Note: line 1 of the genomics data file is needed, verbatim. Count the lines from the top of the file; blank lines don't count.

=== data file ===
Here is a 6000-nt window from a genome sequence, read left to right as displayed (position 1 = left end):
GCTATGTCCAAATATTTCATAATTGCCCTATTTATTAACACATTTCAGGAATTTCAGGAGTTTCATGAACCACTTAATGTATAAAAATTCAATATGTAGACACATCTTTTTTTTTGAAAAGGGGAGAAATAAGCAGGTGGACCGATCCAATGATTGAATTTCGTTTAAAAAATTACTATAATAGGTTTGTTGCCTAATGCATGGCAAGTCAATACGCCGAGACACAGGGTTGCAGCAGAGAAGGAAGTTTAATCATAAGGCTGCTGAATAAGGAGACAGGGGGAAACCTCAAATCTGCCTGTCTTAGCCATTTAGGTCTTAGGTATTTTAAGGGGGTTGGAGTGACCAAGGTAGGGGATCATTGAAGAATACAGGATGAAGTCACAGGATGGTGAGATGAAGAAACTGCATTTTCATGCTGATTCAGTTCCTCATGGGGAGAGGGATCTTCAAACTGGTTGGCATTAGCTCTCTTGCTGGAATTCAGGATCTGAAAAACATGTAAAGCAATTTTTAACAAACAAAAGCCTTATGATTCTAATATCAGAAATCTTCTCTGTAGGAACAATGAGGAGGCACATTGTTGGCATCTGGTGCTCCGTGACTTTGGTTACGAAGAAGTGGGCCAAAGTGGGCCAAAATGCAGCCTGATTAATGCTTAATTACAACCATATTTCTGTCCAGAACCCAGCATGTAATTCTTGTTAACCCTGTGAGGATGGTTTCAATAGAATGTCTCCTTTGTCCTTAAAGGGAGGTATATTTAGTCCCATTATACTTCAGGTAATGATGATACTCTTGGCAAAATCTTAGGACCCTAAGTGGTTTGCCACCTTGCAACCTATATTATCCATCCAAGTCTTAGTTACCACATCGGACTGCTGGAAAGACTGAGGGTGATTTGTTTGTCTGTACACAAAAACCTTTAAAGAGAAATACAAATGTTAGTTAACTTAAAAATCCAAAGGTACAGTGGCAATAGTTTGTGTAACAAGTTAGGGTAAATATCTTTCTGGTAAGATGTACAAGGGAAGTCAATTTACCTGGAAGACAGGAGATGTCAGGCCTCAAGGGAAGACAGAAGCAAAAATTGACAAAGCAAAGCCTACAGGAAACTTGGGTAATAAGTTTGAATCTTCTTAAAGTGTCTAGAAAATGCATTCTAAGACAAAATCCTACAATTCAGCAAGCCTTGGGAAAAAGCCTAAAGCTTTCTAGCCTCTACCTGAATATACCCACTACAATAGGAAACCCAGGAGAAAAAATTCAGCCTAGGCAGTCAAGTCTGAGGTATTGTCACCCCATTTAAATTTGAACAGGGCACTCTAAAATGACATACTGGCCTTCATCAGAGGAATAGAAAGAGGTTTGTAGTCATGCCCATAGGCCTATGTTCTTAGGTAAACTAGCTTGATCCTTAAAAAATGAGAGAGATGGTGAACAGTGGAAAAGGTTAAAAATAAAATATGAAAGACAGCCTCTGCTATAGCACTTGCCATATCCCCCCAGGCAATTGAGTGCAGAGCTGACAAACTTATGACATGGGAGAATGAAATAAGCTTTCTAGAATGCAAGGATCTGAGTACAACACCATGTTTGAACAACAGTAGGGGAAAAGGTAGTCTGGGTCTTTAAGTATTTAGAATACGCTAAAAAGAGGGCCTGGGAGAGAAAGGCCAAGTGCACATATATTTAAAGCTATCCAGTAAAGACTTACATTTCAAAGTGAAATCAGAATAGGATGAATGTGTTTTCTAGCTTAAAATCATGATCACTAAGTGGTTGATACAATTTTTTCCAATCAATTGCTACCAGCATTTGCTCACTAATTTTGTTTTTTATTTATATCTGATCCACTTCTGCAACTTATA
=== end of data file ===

Here is a 6000-nt window from a genome sequence, read left to right as displayed (position 1 = left end):